Friday, December 31, 2010

Oh, Lord. Officially... 14 Inches Of Snow...

If insanity was a color, it would be white...

I don't care what the ski bunnies would say, they are not sat frozen solid in a metal shed. Insanity would be white, wet, cold and blowing.

How horrendously miserable the past two night have been, and continues to be as I write.

Even with some advanced warnings so I could prepare I wasn't quite expecting this. Frozen solid I just didn't know what to do to keep warm and still moving. You can only curl up into a fetal position for so many hours before you need to move and stretch.
The more I stressed and became anxious knowing that I can no longer try to keep warm, it's now trying to stop from being frozen, and stop the snow from coming through the building the more ill I became.
I am physically hurting so bad and I'm so thoroughly exhausted.
What an awful nightmare this is.

Blizzard warning posted for Southern Sacramentos

A blizzard warning has been posted for the Sacramento Mountains in Otero County. The warning replaced a winter storm watch. The region includes locations such as Mescalero and Cloudcroft.

In issuing the blizzard warning, the National Weather Service said snow accumulations of four to eight inches are likely with the highest amounts expected along the western slopes of the terrain.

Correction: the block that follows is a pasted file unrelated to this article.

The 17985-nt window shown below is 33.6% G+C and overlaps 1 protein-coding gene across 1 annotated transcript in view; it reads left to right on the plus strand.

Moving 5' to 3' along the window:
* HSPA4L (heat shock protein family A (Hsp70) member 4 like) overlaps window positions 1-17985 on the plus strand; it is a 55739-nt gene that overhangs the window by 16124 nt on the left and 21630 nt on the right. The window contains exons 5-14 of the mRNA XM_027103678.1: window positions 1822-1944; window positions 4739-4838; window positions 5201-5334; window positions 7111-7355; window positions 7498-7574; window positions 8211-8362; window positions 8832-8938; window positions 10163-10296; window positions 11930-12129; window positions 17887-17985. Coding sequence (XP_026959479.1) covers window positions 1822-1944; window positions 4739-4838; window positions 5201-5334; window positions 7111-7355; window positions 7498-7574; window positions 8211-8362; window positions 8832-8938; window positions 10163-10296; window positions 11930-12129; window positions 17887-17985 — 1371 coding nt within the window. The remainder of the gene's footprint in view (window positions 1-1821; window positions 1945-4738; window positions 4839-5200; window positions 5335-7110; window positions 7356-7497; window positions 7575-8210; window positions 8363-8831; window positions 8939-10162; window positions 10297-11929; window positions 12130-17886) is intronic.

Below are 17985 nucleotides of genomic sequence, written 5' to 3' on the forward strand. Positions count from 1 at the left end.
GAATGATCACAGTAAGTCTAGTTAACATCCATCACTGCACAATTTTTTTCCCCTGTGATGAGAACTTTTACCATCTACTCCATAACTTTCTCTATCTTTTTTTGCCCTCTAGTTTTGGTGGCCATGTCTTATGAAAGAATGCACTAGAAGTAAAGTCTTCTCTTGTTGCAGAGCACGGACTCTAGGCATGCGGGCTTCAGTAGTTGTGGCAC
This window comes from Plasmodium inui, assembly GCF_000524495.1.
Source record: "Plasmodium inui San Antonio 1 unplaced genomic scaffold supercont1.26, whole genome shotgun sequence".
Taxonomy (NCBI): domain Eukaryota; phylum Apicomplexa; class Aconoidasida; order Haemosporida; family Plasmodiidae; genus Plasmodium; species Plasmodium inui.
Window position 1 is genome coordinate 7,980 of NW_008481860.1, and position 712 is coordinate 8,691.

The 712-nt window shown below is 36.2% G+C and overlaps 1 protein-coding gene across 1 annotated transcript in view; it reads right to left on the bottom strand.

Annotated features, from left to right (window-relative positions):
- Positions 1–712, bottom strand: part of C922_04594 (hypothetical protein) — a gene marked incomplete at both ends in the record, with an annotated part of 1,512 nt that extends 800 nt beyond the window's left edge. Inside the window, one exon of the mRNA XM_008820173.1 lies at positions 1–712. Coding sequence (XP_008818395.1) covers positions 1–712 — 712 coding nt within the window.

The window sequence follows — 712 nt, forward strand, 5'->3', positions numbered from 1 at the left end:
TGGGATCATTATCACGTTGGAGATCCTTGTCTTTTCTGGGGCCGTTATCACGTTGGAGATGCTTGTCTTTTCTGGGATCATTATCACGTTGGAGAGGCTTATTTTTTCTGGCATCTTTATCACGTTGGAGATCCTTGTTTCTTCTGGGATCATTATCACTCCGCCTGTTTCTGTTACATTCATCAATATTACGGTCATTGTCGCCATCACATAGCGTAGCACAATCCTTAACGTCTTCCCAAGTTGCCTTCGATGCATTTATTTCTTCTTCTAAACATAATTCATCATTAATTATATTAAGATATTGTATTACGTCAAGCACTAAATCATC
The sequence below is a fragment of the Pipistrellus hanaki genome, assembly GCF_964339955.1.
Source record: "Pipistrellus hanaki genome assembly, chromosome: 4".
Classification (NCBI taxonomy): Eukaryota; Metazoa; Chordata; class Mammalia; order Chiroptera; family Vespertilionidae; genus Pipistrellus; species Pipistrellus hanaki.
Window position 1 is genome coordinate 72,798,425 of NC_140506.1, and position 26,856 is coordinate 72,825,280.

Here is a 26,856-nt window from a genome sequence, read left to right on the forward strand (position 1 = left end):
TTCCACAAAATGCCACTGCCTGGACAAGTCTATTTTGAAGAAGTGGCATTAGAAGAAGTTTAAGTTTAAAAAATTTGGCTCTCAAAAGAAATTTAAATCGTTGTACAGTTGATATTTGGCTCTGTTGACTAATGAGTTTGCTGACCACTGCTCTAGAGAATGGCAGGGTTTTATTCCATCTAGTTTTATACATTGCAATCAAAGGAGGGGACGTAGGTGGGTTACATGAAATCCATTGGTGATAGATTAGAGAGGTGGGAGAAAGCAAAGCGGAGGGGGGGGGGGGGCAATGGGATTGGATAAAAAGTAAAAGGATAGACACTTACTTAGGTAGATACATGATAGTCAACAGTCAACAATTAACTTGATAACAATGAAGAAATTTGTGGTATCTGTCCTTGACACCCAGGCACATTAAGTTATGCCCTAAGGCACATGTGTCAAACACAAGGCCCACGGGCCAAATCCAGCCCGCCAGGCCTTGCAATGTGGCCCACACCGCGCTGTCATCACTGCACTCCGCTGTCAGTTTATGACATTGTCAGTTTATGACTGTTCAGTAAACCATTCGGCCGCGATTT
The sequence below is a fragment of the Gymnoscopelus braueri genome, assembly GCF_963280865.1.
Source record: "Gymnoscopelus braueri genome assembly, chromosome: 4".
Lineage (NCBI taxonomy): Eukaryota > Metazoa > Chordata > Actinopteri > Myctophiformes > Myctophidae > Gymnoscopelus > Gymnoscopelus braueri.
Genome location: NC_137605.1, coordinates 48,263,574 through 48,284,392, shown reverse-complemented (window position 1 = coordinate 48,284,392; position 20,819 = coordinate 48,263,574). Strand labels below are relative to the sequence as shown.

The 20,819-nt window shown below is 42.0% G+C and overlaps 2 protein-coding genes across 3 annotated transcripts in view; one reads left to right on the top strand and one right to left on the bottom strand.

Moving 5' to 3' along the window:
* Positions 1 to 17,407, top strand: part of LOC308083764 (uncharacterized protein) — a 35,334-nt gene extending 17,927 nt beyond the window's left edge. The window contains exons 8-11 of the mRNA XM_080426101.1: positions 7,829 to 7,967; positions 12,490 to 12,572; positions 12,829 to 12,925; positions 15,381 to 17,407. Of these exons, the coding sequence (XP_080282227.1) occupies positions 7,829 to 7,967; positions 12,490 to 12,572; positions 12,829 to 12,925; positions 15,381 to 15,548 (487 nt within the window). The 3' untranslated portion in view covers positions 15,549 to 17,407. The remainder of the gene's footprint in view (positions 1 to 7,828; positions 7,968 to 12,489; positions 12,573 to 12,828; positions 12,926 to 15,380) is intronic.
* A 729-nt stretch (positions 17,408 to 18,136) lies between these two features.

The blizzard warning was set to take effect at 5 a.m. Thursday and continue until midnight.

Meanwhile, a winter storm watch remained in effect for the Northern Sacramentos from Thursday afternoon through Thursday night. That includes the Ruidoso and Capitan areas. For the mountains in Lincoln County, five- to 10-inch snow accumulations are possible with locally heavier amounts on peaks and west facing slopes of the Northern Sacramentos.

The NWS said in a late morning advisory that a powerful storm was diving out of the Pacific Northwest. Cold air from the Canadian artic combined with Pacific moisture would spread heavy snow into the Land of Enchantment, creating dangerous blizzard conditions for parts of the state on Thursday.

Timing: Showers and snow should start late tonight and become occasionally heavy by Thursday morning. The snow will persist through the day with the heavier snowfall likely occurring Thursday afternoon.

Winds: Strong winds of 35 to 45 miles per hour, with gusts to 65 miles per hour, were expected to become common, creating blowing and drifting snow.

The strongest winds were anticipated for tonight through Thursday morning.

Snow levels: Will start around 7,500 feet in elevation tonight and fall to the lower elevations overnight and throughout Thursday.

Impacts: Heavy snowfall, along with blowing and drifting snow, could create very hazardous driving conditions with poor visibilities. Travel would become treacherous as temperatures fall rapidly to well below freezing.

Take precautions: A blizzard warning means severe winter weather conditions are expected. Falling and blowing snow with strong winds can lead to whiteout conditions. The NWS recommended not traveling. Those who do venture out should have a winter survival kit. If motorists get stranded, stay with your vehicle.

“The blizzard of the world has crossed the threshold and it's overturned the order of the soul...” - Leonard Cohen